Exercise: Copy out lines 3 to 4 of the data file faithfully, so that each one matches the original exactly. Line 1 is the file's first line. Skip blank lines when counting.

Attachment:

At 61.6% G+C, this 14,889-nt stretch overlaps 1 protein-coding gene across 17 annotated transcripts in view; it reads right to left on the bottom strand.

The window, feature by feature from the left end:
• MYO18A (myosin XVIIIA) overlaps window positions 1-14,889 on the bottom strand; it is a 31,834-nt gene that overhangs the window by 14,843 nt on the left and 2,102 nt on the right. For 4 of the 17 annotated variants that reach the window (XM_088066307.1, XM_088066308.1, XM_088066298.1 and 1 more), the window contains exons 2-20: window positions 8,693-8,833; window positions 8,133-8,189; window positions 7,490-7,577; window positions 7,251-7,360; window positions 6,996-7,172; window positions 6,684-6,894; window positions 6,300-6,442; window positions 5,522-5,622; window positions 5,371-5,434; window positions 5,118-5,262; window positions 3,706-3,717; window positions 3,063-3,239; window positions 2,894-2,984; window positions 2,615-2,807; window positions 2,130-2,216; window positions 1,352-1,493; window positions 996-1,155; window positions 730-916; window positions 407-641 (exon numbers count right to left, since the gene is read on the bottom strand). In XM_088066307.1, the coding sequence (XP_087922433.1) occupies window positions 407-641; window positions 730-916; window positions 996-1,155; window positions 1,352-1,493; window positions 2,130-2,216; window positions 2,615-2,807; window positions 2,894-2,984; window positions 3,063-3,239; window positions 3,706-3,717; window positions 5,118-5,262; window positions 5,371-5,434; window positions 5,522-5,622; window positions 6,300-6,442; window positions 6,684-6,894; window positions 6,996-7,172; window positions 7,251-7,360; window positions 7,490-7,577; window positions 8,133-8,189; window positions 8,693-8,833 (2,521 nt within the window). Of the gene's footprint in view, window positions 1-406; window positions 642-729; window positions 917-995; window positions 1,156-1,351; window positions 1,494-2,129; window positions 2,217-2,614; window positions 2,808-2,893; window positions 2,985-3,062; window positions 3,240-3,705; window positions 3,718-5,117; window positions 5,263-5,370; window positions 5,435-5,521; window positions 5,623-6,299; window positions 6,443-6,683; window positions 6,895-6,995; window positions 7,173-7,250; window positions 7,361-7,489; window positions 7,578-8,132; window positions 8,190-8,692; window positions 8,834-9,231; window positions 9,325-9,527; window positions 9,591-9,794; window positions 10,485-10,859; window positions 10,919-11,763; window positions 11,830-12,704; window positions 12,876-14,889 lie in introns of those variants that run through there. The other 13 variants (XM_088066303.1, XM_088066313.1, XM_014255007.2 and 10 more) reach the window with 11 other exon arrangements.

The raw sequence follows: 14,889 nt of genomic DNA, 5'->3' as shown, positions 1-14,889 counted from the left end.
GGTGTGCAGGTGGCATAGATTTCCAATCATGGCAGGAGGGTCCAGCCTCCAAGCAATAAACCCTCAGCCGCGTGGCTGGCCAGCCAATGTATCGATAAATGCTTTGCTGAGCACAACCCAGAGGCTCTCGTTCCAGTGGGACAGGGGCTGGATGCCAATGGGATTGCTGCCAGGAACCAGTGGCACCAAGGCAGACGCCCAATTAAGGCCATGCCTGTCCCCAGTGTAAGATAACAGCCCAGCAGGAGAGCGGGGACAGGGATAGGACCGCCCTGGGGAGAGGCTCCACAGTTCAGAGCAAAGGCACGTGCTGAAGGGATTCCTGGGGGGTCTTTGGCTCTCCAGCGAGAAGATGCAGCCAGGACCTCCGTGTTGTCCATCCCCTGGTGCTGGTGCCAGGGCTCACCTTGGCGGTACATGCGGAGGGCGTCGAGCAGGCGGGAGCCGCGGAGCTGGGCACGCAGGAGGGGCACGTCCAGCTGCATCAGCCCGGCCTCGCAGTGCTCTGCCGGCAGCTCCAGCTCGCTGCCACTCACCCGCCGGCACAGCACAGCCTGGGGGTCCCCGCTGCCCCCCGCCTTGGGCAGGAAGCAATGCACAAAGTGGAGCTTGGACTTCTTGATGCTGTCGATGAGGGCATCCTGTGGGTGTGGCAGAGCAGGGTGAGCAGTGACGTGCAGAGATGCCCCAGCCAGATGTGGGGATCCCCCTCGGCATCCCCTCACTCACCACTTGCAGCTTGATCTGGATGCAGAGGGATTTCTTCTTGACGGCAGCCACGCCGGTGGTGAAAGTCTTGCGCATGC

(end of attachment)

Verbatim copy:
• MYO18A (myosin XVIIIA) overlaps window positions 1-14,889 on the bottom strand; it is a 31,834-nt gene that overhangs the window by 14,843 nt on the left and 2,102 nt on the right. For 4 of the 17 annotated variants that reach the window (XM_088066307.1, XM_088066308.1, XM_088066298.1 and 1 more), the window contains exons 2-20: window positions 8,693-8,833; window positions 8,133-8,189; window positions 7,490-7,577; window positions 7,251-7,360; window positions 6,996-7,172; window positions 6,684-6,894; window positions 6,300-6,442; window positions 5,522-5,622; window positions 5,371-5,434; window positions 5,118-5,262; window positions 3,706-3,717; window positions 3,063-3,239; window positions 2,894-2,984; window positions 2,615-2,807; window positions 2,130-2,216; window positions 1,352-1,493; window positions 996-1,155; window positions 730-916; window positions 407-641 (exon numbers count right to left, since the gene is read on the bottom strand). In XM_088066307.1, the coding sequence (XP_087922433.1) occupies window positions 407-641; window positions 730-916; window positions 996-1,155; window positions 1,352-1,493; window positions 2,130-2,216; window positions 2,615-2,807; window positions 2,894-2,984; window positions 3,063-3,239; window positions 3,706-3,717; window positions 5,118-5,262; window positions 5,371-5,434; window positions 5,522-5,622; window positions 6,300-6,442; window positions 6,684-6,894; window positions 6,996-7,172; window positions 7,251-7,360; window positions 7,490-7,577; window positions 8,133-8,189; window positions 8,693-8,833 (2,521 nt within the window). Of the gene's footprint in view, window positions 1-406; window positions 642-729; window positions 917-995; window positions 1,156-1,351; window positions 1,494-2,129; window positions 2,217-2,614; window positions 2,808-2,893; window positions 2,985-3,062; window positions 3,240-3,705; window positions 3,718-5,117; window positions 5,263-5,370; window positions 5,435-5,521; window positions 5,623-6,299; window positions 6,443-6,683; window positions 6,895-6,995; window positions 7,173-7,250; window positions 7,361-7,489; window positions 7,578-8,132; window positions 8,190-8,692; window positions 8,834-9,231; window positions 9,325-9,527; window positions 9,591-9,794; window positions 10,485-10,859; window positions 10,919-11,763; window positions 11,830-12,704; window positions 12,876-14,889 lie in introns of those variants that run through there. The other 13 variants (XM_088066303.1, XM_088066313.1, XM_014255007.2 and 10 more) reach the window with 11 other exon arrangements.

The raw sequence follows: 14,889 nt of genomic DNA, 5'->3' as shown, positions 1-14,889 counted from the left end.